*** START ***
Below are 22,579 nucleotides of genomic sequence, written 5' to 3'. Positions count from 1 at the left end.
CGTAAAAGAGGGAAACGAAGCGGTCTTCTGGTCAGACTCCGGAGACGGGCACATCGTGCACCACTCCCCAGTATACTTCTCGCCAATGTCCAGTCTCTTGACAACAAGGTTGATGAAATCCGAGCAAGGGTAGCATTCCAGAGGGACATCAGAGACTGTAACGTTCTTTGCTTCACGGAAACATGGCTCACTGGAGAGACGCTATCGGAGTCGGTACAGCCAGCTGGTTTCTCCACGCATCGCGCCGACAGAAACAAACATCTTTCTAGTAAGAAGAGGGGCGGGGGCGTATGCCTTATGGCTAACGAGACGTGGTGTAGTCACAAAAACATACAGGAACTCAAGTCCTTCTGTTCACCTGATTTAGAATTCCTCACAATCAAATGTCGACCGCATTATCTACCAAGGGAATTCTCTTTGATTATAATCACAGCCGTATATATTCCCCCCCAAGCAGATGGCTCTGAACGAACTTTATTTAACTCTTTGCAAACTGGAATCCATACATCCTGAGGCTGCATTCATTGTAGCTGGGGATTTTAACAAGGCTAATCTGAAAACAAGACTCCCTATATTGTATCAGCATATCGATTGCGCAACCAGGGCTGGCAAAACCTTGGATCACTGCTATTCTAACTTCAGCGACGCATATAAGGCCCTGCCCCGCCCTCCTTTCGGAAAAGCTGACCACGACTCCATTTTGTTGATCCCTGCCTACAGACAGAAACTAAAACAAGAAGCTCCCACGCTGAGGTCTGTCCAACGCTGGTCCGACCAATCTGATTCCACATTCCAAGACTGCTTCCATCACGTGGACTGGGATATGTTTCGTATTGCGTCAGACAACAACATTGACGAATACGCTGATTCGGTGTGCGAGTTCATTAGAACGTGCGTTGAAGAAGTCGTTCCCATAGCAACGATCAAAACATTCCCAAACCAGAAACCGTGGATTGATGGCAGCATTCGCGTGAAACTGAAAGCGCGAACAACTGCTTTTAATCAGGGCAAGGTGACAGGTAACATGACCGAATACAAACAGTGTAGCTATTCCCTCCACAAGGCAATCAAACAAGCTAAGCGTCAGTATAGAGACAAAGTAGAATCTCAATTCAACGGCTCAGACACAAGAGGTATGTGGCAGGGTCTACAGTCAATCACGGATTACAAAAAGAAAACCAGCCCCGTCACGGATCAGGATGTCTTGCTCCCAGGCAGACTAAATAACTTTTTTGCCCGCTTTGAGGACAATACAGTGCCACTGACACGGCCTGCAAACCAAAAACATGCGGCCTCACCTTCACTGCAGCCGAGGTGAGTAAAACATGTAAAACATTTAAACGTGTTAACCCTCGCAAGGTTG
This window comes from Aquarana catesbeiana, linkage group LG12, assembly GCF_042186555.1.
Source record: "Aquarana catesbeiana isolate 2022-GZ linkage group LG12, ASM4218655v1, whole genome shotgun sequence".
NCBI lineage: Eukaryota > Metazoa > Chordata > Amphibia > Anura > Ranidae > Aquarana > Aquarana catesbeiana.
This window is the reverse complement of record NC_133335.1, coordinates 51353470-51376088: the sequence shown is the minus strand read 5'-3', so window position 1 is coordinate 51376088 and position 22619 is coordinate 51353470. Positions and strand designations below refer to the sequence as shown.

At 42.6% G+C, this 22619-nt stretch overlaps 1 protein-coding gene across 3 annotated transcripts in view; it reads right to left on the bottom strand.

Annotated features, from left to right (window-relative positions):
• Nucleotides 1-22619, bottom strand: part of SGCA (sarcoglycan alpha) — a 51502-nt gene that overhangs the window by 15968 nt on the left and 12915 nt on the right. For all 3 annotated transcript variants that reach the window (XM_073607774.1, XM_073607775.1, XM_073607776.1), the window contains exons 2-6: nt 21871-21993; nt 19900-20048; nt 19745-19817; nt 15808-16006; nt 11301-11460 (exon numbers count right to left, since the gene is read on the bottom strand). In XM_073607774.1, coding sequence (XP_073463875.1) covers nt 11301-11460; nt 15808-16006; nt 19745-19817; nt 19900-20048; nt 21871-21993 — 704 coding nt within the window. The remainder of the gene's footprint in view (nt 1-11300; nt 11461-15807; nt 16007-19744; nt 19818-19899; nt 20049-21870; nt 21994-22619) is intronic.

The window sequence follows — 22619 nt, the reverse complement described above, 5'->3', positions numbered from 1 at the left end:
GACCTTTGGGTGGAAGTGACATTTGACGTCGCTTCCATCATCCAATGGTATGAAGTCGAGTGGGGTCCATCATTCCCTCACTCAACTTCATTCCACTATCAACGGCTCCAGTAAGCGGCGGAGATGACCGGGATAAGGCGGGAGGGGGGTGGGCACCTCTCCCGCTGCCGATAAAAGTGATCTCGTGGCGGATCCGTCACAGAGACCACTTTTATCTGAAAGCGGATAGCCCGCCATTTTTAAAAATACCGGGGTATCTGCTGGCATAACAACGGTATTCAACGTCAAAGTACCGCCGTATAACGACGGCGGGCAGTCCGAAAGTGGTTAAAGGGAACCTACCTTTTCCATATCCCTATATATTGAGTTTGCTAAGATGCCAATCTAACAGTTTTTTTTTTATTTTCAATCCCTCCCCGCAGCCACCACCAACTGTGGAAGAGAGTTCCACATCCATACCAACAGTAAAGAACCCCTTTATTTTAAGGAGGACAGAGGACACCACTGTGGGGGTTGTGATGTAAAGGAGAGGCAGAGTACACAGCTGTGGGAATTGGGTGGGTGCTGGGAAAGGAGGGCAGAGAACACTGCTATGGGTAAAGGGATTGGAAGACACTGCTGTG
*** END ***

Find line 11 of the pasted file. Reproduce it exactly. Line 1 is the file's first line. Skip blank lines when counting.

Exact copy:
GACCTTTGGGTGGAAGTGACATTTGACGTCGCTTCCATCATCCAATGGTATGAAGTCGAGTGGGGTCCATCATTCCCTCACTCAACTTCATTCCACTATCAACGGCTCCAGTAAGCGGCGGAGATGACCGGGATAAGGCGGGAGGGGGGTGGGCACCTCTCCCGCTGCCGATAAAAGTGATCTCGTGGCGGATCCGTCACAGAGACCACTTTTATCTGAAAGCGGATAGCCCGCCATTTTTAAAAATACCGGGGTATCTGCTGGCATAACAACGGTATTCAACGTCAAAGTACCGCCGTATAACGACGGCGGGCAGTCCGAAAGTGGTTAAAGGGAACCTACCTTTTCCATATCCCTATATATTGAGTTTGCTAAGATGCCAATCTAACAGTTTTTTTTTTATTTTCAATCCCTCCCCGCAGCCACCACCAACTGTGGAAGAGAGTTCCACATCCATACCAACAGTAAAGAACCCCTTTATTTTAAGGAGGACAGAGGACACCACTGTGGGGGTTGTGATGTAAAGGAGAGGCAGAGTACACAGCTGTGGGAATTGGGTGGGTGCTGGGAAAGGAGGGCAGAGAACACTGCTATGGGTAAAGGGATTGGAAGACACTGCTGTG